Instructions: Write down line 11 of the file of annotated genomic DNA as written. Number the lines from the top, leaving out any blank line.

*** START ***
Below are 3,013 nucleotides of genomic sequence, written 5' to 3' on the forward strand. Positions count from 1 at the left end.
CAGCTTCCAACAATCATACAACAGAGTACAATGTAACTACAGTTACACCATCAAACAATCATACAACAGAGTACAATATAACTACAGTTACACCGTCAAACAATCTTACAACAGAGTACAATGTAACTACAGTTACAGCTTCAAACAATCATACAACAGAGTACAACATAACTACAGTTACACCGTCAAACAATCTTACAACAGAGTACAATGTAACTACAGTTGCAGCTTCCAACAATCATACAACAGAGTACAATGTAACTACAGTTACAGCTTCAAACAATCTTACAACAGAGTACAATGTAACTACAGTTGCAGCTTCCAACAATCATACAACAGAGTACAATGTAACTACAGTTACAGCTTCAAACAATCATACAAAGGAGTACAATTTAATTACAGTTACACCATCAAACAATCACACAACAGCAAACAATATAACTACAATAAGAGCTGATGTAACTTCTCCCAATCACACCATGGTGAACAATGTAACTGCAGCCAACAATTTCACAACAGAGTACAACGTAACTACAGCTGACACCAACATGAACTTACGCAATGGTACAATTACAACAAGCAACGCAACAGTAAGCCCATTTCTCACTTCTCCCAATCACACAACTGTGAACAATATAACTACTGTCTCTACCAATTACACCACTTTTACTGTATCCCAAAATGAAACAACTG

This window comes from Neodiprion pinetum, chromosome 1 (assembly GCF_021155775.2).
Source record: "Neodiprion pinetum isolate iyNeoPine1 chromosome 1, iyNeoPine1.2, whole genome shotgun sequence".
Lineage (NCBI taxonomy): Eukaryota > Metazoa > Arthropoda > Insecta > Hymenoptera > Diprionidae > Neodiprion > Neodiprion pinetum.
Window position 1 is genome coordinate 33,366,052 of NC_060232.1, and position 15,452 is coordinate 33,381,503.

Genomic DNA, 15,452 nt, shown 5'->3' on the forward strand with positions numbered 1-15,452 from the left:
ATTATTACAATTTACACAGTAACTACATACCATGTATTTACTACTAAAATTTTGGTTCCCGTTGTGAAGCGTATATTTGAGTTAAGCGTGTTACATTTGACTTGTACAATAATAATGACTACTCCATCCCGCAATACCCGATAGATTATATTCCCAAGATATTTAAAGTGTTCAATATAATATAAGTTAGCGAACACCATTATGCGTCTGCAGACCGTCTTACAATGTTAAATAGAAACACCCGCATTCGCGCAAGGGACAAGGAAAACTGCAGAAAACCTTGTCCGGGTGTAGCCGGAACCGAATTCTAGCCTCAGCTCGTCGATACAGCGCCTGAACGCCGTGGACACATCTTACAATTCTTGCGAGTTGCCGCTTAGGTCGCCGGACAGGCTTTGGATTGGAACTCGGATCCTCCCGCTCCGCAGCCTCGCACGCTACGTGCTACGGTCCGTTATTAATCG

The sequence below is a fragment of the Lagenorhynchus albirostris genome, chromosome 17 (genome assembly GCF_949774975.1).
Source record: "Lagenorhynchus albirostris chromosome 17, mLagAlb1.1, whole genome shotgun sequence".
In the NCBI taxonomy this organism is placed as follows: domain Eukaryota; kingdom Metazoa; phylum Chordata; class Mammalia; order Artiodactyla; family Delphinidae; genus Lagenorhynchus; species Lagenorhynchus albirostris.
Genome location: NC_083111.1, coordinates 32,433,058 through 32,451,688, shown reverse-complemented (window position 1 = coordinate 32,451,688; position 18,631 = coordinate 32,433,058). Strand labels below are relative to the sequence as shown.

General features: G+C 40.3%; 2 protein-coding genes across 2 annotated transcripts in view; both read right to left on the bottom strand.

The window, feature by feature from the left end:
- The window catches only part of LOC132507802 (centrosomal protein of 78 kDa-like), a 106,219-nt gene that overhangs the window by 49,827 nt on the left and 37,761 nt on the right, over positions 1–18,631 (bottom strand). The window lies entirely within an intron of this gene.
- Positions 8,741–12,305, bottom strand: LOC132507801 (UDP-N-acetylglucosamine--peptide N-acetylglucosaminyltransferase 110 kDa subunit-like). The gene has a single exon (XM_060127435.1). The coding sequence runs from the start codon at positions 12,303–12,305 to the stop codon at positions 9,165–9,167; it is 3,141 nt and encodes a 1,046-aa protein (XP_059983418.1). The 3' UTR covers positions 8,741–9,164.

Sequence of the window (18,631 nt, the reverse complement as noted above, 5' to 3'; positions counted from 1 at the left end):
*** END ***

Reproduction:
In the NCBI taxonomy this organism is placed as follows: domain Eukaryota; kingdom Metazoa; phylum Chordata; class Mammalia; order Artiodactyla; family Delphinidae; genus Lagenorhynchus; species Lagenorhynchus albirostris.